I remember middle school choir, and remember feeling that I couldn’t trust my choir director. It’s hard to take risks when you feel like you can’t trust your teacher.
As I spoke with a colleague at the beginning of this school year, she shared this experience from her own middle school choir education. Isn’t it amazing how our experiences as young students can shape the way we feel about certain classes still today? We talked about how important it is that our students can trust us, and that we can trust each other. This conversation made me think about my own classroom. Do my students feel valued? Does their voice matter? Am I actively seeking community in my ensembles?
It is clear that our effectiveness as teacher-leaders is dependent on trust–strong relationships are always based on that foundation. The education researcher Dr. John Hattie has studied the effect size of different components of teaching, and he has concluded that strong student-teacher relationships can have a large positive effect on student learning. Because of the importance of relationships, I decided to frame my school year around this narrative: effective learning must include intentional community building. Here are some ways that I worked this year to build community with my students:
Circle Time – Not just for elementary students – we all love to share our stories with each other! As we began this practice in my classroom, it was clear that my students loved to talk. I’m sure you see this in your classes, too! We talked about big ideas and small things in our lives. This small activity made a big change in the lives of my students, and in their feelings of value and acceptance.
Social-Emotional Learning – Our school focused on Top 20 principles this year, and this became a great way for our kids to learn about themselves in relation to others. The Top 20 curriculum has been our school’s focus, but there are many ways to teach students metacognition and effective social skills. Embrace the power of these tools!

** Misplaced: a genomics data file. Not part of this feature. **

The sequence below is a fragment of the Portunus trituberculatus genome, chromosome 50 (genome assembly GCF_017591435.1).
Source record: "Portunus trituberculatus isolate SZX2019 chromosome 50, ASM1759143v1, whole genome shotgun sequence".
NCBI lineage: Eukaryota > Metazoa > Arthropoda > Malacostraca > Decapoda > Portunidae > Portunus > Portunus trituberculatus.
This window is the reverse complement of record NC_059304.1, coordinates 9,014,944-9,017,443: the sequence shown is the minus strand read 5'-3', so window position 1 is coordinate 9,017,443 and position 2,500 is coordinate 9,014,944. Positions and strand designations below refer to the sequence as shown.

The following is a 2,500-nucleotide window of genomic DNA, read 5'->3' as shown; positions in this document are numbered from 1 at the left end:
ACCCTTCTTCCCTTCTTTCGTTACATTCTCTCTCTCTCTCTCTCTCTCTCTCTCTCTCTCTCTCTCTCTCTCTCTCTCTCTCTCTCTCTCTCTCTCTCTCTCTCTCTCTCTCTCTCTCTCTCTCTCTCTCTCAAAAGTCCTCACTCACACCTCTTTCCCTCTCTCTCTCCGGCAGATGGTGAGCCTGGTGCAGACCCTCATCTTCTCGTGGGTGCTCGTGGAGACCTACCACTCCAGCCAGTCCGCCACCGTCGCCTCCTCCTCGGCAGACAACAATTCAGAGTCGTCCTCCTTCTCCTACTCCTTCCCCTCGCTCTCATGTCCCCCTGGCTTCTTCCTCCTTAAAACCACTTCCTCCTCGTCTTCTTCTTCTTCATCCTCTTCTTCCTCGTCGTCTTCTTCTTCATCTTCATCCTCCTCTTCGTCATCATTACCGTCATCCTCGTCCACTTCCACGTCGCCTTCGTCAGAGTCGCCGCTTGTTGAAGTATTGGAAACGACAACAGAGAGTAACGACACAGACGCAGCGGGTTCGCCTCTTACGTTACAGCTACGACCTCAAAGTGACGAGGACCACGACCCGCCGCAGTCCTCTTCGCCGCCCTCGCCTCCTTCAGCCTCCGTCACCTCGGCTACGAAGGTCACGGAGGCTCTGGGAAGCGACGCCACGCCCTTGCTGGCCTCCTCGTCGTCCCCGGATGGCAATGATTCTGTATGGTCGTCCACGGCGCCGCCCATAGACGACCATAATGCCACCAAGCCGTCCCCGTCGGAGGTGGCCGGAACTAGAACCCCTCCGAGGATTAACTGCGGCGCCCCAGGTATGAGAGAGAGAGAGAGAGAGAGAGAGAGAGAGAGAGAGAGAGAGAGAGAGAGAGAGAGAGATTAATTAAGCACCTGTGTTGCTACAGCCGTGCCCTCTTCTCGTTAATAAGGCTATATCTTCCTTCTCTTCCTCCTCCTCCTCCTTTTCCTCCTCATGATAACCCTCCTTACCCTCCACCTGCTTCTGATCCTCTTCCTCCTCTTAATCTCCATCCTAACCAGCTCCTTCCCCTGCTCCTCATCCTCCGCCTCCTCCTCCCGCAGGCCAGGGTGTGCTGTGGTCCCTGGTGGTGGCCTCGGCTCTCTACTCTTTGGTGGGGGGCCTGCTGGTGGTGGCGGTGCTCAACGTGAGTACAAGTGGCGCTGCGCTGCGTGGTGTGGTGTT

Character Education – Maybe your school is involved in PBIS (Positive Behavioral Intervention and Supports), or maybe you have simply framed your classroom around a culture of exemplary character. Any discussion that involves teaching students how to be better people will strongly contribute to a classroom that is based on community concepts.
We can see that building community is important in our classroom, but it is also important in the lives of people around the world. It is so crucial that our students learn how to listen and respond with empathy. Music ensembles are perfect places to make these connections! We rely on our skills as listeners, and we adapt our own performance in response to the work of those around us. Our success as an ensemble is directly related to our ability to work together.
I came across this interview article in Forbes magazine, and it speaks to our power as leaders in building community. In the article, “Building Community as if People Mattered,” the author and community innovator Rich Harwood presents six lessons for community leaders. Three of the ideas are valuable lessons to us as music educators:
I encourage you to read the article for a more in-depth discussion on community leadership, and bring these principles into your classrooms! We are all being asked to lead “virtual communities” for now, and this requires a more acute focus on intentional community building. My wish for all of us is the wisdom to know how to reach our students, and the courage to try new things as we lead our virtual ensembles in this difficult time!
“Building community always comes back to the core, its human members.”
Our Real Work
It may be that when we no longer know what to do
we have come to our real work,
and that when we no longer know which way to go
we have come to our real journey.
The mind that is not baffled is not employed.
The impeded stream is the one that sings.